Whether you hike or take yoga classes, make it something that makes you happy. Find something that challenges you and explore your capabilities in new ways with each passing week.
Losing weight is more important than ever—but don’t get stuck with a negative mindset about exercise. If you do, it will impact how successful your diet is!
Consume Lots of Protein in Moderation
The key is moderation, so don’t load up on steak every day. Choose lean cuts of meat and round out your meals with lots of fruit, veggies, whole grains, nuts, seeds, beans and legumes.
In fact, studies have shown that eating plenty of protein at breakfast (this means eggs or a dairy-based protein shake) helps stave off cravings later in the day—which can lead to easy overeating.
A study published in Appetite found that women who snacked on an egg-based meal ate fewer calories over 10 hours than those who had an equal amount of calories from carbohydrates like crackers or pretzels.
Those who opted for whey consumed fewer calories than those who ate egg whites alone. The reason?
Track Progress with a Diet Log
If you’re just beginning a weight-loss plan, you’ll want to start tracking your calories. By knowing how many calories you’re consuming, you can adjust how much food your body needs.
You can also see whether or not your exercise plan is working. Writing down what you eat will also force you to reflect on what—and how much—you eat at each meal and snack throughout the day.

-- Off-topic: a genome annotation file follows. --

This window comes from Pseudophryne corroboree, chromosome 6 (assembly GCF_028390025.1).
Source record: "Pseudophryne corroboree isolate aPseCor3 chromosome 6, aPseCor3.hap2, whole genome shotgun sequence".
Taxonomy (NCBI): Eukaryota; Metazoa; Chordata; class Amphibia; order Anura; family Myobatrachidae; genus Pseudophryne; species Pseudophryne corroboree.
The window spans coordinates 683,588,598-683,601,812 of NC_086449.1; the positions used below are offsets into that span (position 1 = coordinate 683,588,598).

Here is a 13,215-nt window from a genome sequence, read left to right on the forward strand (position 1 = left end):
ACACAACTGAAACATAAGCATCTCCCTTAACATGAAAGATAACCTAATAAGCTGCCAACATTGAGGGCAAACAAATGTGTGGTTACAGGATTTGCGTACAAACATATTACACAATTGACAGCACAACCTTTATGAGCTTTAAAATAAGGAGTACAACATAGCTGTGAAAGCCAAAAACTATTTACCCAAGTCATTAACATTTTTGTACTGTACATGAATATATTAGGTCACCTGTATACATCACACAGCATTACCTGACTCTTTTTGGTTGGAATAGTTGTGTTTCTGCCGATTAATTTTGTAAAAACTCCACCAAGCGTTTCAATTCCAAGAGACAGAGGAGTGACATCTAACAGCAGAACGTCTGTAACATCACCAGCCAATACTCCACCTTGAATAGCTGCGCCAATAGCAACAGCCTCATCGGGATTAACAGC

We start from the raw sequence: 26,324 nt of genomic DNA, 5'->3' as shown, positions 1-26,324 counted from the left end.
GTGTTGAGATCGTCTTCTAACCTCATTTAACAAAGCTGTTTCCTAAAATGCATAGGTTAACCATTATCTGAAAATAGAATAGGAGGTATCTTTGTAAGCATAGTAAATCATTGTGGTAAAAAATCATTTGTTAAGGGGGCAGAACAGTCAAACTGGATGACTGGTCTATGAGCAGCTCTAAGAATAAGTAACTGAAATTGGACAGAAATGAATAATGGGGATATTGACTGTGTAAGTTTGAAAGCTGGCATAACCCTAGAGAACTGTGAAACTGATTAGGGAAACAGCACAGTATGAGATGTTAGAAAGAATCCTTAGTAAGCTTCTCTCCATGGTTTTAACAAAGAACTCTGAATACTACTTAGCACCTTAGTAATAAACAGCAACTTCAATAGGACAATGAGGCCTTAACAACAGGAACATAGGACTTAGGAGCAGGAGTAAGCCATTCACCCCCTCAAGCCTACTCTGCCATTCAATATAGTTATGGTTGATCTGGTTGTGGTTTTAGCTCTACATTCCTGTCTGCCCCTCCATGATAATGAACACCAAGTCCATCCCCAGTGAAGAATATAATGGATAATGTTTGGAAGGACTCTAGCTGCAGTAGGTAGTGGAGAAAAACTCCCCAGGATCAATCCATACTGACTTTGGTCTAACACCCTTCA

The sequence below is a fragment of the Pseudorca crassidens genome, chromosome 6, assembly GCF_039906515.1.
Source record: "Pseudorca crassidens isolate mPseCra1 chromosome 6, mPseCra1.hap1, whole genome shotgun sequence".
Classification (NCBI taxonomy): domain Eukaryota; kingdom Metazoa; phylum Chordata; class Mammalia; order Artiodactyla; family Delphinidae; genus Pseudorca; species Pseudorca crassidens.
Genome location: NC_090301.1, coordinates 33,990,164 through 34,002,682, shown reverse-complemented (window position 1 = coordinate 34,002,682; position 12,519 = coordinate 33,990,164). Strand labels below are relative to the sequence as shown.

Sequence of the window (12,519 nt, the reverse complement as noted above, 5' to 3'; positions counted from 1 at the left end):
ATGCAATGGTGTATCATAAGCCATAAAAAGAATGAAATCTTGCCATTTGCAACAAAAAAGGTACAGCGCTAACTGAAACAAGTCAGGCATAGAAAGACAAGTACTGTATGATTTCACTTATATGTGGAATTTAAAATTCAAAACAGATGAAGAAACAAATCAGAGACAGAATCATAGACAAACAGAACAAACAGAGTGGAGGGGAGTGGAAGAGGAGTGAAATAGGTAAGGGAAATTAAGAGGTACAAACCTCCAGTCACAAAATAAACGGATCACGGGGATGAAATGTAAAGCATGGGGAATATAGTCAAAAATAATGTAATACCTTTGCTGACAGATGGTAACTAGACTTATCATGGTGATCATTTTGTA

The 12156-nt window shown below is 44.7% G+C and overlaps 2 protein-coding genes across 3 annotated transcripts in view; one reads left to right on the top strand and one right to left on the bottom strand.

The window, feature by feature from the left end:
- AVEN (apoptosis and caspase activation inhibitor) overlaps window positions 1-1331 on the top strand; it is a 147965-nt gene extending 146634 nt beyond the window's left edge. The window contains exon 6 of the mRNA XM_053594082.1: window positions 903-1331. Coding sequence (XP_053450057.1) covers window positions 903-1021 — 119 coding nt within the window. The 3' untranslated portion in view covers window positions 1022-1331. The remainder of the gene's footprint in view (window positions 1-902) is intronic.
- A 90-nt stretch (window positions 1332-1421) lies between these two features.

Keeping a food journal is an easy way to make sure that as your diet progresses, so does your health. And yes, it works!
One study found that women who kept daily journals lost twice as much weight as those who didn’t keep track of their diets!
Don’t Starve Yourself or You May Regret It
You might think that dieting is about starving yourself. But, in reality, if you eat too little your body slows down its metabolism and continues storing fat.
That’s why it’s important to choose a plan that isn’t so restrictive that you feel hungry or deprived of your favorite foods.
Instead, look for a diet plan with plenty of protein as well as complex carbohydrates like whole grains and legumes. They are filling, have many health benefits—and will keep your weight loss on track.
Drink Plenty of Water
Water helps our bodies process all of our nutrients properly, and so many Americans don’t drink enough H2O. Even though you don’t technically need water, it’s incredibly important for your health. Also, drinking enough H2O will help keep you from feeling hungry.
Don’t believe us? Carry a water bottle with you all day long—you may find that you feel less hungry as a result of drinking more H2O. Note that coffee, tea and carbonated beverages do not count!
Stay Motivated with Accountability
You’re probably going to have good days and bad days when it comes to staying motivated. You may find that, on some days, you do every exercise without fail.Or maybe you’ll feel like giving up halfway through a run because your body hurts so much.
But if you want your diet and exercise plan to work well over time, you’ll need some type of motivation—and most people require regular reminders from others in order to stay motivated over time.
Some people benefit from accountability partners who can help keep them on track; others do better with self-imposed deadlines or rewards. Accountability helps, but how you go about being accountable is entirely up to you!